Neurocognitive Dysfunction With Neuronal Injury in People With HIV on Long-Duration Antiretroviral Therapy

Cynthia McMahan, Devon K. Dietrich, Elizabeth F. Horne, Erin Kelly, Katrina Geannopoulos, Peter Selim Siyahhan Julnes, Lillian Ham, Ulisses Santamaria, Chuen Yen Lau, Tianxia Wu, Hsing Chuan Hsieh, Anuradha Ganesan, Catherine Berjohn, Suad Kapetanovic, Daniel S. Reich, Govind Nair, Joseph Snow, Brian K. Agan, Avindra Nath, Bryan R. Smith

Research output: Contribution to journalArticlepeer-review


Background and ObjectivesNeurologic outcomes in people with HIV (PWH) on long-duration antiretroviral therapy (ART) are not fully understood, and the underlying pathophysiology is unclear. To address this, we established a cohort of such individuals and compared them with HIV-negative controls using a novel matching technique. Both groups underwent extensive cognitive testing, evaluation for psychiatric measures, and MRI and CSF analyses.MethodsParticipants underwent comprehensive neuropsychological testing and completed standardized questionnaires measuring depressive symptoms, perceptions of own functioning, and activities of daily living as part of an observational study. Brain MRI and lumbar puncture were optional. Coarsened Exact Matching was used to reduce between-group differences in age and sex, and weighted linear/logistic regression models were used to assess the effect of HIV on outcomes.ResultsData were analyzed from 155 PWH on ART for at least 15 years and 100 HIV-negative controls. Compared with controls, PWH scored lower in the domains of attention/working memory (PWH least square mean [LSM] = 50.4 vs controls LSM = 53.1, p = 0.008) and motor function (44.6 vs 47.7, p = 0.009) and a test of information processing speed (symbol search 30.3 vs 32.2, p = 0.003). They were more likely to self-report a higher number of cognitive difficulties in everyday life (p = 0.011). PWH also reported more depressive symptoms, general anxiety, and use of psychiatric medications (all with p < 0.05). PWH had reduced proportions of subcortical gray matter on MRI (β = -0.001, p < 0.001), and CSF showed elevated levels of neurofilament light chain (664 vs 529 pg/mL, p = 0.01) and tumor necrosis factor α (0.229 vs 0.156 ng/mL, p = 0.0008).DiscussionPWH, despite effective ART for over a decade, displayed neurocognitive deficits and mood abnormalities. MRI and CSF analyses revealed reduced brain volume and signs of ongoing neuronal injury and neuroinflammation. As the already large proportion of virologically controlled PWH continues to grow, longitudinal studies should be conducted to elucidate the implications of cognitive, psychiatric, MRI, and CSF abnormalities in this group.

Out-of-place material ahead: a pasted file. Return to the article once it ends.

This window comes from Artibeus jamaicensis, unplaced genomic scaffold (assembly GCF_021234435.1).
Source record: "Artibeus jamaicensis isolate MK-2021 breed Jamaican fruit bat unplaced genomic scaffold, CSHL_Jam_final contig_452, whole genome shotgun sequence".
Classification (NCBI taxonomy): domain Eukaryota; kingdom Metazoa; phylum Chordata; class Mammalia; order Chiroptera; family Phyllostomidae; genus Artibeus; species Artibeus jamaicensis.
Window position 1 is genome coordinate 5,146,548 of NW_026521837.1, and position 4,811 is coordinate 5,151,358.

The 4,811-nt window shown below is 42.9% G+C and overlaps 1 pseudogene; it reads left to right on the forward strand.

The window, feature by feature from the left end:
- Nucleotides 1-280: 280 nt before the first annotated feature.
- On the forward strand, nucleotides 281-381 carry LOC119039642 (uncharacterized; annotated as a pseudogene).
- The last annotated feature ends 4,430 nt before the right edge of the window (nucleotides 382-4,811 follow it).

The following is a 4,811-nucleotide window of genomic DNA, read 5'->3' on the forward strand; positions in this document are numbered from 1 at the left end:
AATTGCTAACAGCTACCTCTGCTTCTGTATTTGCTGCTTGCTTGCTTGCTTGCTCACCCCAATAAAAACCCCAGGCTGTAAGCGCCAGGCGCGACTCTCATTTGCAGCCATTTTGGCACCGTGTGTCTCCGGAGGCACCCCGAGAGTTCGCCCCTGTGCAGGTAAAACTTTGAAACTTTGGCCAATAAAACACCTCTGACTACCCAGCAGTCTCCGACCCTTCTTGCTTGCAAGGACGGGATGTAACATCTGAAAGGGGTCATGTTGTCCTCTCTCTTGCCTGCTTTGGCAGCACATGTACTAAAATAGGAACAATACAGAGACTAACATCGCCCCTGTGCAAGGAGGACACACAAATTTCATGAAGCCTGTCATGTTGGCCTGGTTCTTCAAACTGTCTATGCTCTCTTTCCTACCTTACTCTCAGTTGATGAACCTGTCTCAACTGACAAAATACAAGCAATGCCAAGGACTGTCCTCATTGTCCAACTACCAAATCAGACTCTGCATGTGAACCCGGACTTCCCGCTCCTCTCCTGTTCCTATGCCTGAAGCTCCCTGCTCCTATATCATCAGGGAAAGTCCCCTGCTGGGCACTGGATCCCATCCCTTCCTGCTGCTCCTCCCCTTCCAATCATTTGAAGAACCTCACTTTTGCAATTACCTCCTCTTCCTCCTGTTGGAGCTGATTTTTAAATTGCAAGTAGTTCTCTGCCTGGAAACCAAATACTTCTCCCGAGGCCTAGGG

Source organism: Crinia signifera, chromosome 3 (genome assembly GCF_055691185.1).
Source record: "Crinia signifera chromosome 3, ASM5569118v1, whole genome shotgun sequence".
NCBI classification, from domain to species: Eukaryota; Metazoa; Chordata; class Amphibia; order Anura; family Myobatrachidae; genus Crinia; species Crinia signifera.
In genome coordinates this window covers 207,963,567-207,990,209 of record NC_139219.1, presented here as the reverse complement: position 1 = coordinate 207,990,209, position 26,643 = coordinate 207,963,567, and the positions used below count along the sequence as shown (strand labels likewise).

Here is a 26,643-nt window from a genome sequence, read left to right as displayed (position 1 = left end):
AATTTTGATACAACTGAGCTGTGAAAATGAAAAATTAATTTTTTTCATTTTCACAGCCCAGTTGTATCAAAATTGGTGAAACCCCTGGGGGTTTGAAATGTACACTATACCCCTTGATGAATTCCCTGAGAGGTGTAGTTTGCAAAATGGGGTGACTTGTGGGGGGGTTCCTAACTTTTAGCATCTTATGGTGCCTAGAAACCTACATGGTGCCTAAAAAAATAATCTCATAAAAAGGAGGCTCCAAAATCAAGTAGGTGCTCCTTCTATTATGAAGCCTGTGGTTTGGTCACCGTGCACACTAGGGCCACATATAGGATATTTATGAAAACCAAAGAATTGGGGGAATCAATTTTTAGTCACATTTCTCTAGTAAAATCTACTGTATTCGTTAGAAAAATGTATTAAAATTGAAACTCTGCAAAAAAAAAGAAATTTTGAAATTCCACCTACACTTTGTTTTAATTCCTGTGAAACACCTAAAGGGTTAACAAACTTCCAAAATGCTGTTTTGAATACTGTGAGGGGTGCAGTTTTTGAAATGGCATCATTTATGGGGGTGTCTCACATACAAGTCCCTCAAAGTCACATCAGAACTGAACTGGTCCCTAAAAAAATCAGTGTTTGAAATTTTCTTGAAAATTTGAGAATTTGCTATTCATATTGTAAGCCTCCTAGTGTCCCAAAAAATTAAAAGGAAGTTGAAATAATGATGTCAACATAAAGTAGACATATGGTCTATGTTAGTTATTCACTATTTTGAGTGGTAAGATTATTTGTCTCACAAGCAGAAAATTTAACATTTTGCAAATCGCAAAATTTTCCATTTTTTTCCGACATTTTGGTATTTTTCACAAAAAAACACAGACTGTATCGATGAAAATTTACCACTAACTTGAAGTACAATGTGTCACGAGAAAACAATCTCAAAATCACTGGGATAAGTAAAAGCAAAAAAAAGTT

Original languageEnglish
Pages (from-to)E2466-E2476
Issue number24
StatePublished - 13 Jun 2023
Externally publishedYes


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